Whenever someone asks me what I’m writing, I feel a fleeting twinge of guilty laziness for saying I continue to blog – no new book of essays, no great American novel, no legacy book for my granddaughters. This is me self publishing using the same platform I’ve had for thirteen years. Never reaching 2,000 followers but loving my local and international friends who faithfully hang with me. Averaging 150 hits per post in 2022, sometimes more in other years, sometimes fewer. Somewhere along the way I found a voice, but the Boomer passion for individual achievement in the realm of literature that produced six books is mixed now with the seasoned settling of comforting routines that continue to produce my cyberspace conversations. If I ever changed my mind about publishing a new collection of my flash nonfiction, I promise the following post from the archives would be included.
Pretty, the great Treasure Hunter, occasionally brings home items that fascinate. One such find was two versions of a board game I played as a child growing up in rural Grimes County, Texas in the mid twentieth century. Before the television set took over as our main form of entertainment, my family played all kinds of games from dominoes to gin rummy to board games Santa Claus left for me under the tree at Christmas. One of our family favorite board games was Go to the Head of the Class which was supposedly “educational” as well as fun. With school teacher parents, I played tons of “educational” games.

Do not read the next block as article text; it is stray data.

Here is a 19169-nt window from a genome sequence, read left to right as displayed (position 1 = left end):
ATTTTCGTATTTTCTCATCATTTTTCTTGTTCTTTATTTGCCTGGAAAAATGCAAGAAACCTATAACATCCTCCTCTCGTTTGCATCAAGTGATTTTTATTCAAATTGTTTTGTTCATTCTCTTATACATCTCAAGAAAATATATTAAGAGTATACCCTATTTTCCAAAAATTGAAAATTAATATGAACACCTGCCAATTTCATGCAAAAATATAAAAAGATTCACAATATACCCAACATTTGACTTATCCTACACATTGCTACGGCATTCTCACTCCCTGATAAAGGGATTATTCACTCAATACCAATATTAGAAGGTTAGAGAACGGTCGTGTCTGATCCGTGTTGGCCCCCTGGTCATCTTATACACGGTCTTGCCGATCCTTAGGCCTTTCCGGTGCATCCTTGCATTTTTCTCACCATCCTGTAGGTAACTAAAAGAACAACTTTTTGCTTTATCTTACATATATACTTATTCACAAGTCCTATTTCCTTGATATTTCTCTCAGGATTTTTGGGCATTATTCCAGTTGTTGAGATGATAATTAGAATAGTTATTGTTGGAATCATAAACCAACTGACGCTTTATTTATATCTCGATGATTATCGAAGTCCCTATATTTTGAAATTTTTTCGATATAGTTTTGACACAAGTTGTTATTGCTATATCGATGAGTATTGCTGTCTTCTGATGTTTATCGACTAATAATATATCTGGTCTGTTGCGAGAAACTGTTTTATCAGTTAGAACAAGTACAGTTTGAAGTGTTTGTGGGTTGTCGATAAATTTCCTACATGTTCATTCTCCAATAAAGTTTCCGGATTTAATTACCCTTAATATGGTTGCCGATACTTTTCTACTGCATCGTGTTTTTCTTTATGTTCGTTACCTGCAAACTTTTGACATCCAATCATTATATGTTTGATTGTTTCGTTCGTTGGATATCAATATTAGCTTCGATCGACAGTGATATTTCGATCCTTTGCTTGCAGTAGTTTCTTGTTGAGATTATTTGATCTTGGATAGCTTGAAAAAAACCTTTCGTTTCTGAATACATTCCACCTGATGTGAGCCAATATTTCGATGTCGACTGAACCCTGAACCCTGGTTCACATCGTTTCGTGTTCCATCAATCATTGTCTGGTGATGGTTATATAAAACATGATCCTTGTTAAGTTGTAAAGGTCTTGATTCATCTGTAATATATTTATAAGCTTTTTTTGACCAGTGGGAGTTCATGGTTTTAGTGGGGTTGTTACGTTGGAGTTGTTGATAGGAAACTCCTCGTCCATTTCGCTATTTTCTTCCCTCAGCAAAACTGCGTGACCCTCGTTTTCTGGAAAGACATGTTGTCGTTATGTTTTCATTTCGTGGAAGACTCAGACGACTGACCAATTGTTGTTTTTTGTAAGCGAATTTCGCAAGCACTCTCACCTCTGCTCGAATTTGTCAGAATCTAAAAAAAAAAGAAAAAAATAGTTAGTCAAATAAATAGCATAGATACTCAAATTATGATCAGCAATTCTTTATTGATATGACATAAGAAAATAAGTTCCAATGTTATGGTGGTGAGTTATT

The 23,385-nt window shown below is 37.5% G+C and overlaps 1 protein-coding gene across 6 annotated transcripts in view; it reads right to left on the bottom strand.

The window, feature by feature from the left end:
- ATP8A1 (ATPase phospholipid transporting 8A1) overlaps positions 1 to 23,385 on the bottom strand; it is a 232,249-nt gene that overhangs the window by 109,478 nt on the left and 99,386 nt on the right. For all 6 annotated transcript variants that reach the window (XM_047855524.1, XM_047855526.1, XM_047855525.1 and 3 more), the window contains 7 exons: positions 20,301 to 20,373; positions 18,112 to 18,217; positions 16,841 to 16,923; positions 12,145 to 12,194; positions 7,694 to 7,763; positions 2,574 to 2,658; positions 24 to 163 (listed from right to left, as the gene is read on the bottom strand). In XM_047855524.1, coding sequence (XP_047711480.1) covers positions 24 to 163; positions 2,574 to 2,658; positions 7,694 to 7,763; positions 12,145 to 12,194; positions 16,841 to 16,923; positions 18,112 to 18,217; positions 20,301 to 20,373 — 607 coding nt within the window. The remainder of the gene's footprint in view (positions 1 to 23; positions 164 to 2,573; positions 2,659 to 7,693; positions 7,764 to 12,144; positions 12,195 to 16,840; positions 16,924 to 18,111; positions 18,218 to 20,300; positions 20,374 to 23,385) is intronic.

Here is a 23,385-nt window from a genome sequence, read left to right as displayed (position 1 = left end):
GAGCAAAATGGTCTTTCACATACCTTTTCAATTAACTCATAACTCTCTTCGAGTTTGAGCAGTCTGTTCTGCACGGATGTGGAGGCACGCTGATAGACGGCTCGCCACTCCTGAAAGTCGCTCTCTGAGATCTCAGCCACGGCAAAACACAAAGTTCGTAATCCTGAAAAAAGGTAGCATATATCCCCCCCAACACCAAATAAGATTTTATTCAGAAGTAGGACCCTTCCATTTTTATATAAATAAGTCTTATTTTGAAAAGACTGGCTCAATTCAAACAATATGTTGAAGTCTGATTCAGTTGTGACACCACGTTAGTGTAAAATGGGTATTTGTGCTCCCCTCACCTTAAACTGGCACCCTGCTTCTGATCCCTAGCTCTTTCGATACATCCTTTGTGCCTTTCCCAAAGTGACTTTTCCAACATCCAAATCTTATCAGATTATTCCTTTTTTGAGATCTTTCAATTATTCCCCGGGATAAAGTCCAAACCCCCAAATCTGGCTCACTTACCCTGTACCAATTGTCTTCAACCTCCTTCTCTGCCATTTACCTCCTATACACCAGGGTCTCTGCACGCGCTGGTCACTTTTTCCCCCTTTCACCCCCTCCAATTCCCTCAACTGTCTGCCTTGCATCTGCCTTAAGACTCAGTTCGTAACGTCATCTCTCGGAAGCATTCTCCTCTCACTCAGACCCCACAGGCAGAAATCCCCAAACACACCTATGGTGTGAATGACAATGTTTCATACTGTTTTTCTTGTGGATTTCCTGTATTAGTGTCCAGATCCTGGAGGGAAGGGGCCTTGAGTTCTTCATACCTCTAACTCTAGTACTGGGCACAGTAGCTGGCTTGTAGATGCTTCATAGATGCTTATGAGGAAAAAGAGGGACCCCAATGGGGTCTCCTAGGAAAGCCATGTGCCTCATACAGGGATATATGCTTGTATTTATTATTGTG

fifth series copyrighted in 1949 by Milton Bradley, publisher
The game was originally played with tokens that were cardboard images of children attached to wooden bases. Each game had 8 tokens, and their pictures were on the book that contained the questions.
(top row, l. to r.) Sissy, Dimples, Liz and Butch
(bottom row, l. to r.) Sonny, Buttercup, Susie and Red
I can’t find the edition when publisher Milton Bradley eliminated the unsmiling player named Sissy, but I can assure you it would have been the last token picked in my family. Buttercup would have run a close second to the last.
Take a good look at Sissy, the little boy whose two obvious distinguishing features were that he wore glasses and parted his hair down the middle like the little girl tokens.
I remembered Jim Blanton’s essay in Southern Perspectives on the Queer Movement: Committed to Home where he talked about growing up in Gaffney, South Carolina and being called “sissy” as a child and teenager by bullies in school. Words, labels that cause pain.
I’m sure my parents were oblivious to the subtle cultural messages being sent to me in our educational games, but for me this game was one more nail in the coffin of internalized homophobia and intentional segregation in my childhood. Never any people of color as the tokens. No one wanted to be known as a “sissy,” and how could I explain to anyone why I always picked “Butch” first?
not sure where this picture of me was taken or why –
did I already feel different?
Be aware of bias and labels that hurt. Be kind to each other. Be safe this weekend.